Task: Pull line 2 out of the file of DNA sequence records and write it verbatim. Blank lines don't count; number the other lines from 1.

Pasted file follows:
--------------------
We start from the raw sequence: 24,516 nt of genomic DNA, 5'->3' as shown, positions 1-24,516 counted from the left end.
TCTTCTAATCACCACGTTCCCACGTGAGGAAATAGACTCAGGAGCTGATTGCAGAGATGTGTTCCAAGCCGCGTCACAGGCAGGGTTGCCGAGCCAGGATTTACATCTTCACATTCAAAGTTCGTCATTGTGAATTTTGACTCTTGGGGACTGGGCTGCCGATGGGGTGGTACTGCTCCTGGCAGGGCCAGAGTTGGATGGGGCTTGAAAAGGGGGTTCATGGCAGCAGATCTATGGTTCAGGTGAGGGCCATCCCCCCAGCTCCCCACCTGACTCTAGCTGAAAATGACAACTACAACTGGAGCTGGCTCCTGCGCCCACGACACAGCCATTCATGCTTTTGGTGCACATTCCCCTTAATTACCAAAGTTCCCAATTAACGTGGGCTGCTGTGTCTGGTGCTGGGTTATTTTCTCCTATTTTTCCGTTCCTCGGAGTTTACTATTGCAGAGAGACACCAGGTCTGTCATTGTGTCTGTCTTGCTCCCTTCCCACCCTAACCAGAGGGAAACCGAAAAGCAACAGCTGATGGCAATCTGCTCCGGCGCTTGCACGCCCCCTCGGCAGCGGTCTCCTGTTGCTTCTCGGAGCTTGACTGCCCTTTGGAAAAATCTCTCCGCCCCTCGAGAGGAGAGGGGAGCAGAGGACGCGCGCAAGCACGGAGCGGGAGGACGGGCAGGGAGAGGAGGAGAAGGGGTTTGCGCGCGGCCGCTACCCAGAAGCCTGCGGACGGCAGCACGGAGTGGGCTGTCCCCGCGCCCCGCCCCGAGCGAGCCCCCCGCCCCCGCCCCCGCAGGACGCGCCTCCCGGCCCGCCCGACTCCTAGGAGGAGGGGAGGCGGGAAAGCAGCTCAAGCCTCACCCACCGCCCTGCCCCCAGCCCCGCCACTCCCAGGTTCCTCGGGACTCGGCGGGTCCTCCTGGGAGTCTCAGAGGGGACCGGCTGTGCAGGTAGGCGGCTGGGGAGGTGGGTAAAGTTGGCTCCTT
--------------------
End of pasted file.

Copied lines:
TCTTCTAATCACCACGTTCCCACGTGAGGAAATAGACTCAGGAGCTGATTGCAGAGATGTGTTCCAAGCCGCGTCACAGGCAGGGTTGCCGAGCCAGGATTTACATCTTCACATTCAAAGTTCGTCATTGTGAATTTTGACTCTTGGGGACTGGGCTGCCGATGGGGTGGTACTGCTCCTGGCAGGGCCAGAGTTGGATGGGGCTTGAAAAGGGGGTTCATGGCAGCAGATCTATGGTTCAGGTGAGGGCCATCCCCCCAGCTCCCCACCTGACTCTAGCTGAAAATGACAACTACAACTGGAGCTGGCTCCTGCGCCCACGACACAGCCATTCATGCTTTTGGTGCACATTCCCCTTAATTACCAAAGTTCCCAATTAACGTGGGCTGCTGTGTCTGGTGCTGGGTTATTTTCTCCTATTTTTCCGTTCCTCGGAGTTTACTATTGCAGAGAGACACCAGGTCTGTCATTGTGTCTGTCTTGCTCCCTTCCCACCCTAACCAGAGGGAAACCGAAAAGCAACAGCTGATGGCAATCTGCTCCGGCGCTTGCACGCCCCCTCGGCAGCGGTCTCCTGTTGCTTCTCGGAGCTTGACTGCCCTTTGGAAAAATCTCTCCGCCCCTCGAGAGGAGAGGGGAGCAGAGGACGCGCGCAAGCACGGAGCGGGAGGACGGGCAGGGAGAGGAGGAGAAGGGGTTTGCGCGCGGCCGCTACCCAGAAGCCTGCGGACGGCAGCACGGAGTGGGCTGTCCCCGCGCCCCGCCCCGAGCGAGCCCCCCGCCCCCGCCCCCGCAGGACGCGCCTCCCGGCCCGCCCGACTCCTAGGAGGAGGGGAGGCGGGAAAGCAGCTCAAGCCTCACCCACCGCCCTGCCCCCAGCCCCGCCACTCCCAGGTTCCTCGGGACTCGGCGGGTCCTCCTGGGAGTCTCAGAGGGGACCGGCTGTGCAGGTAGGCGGCTGGGGAGGTGGGTAAAGTTGGCTCCTT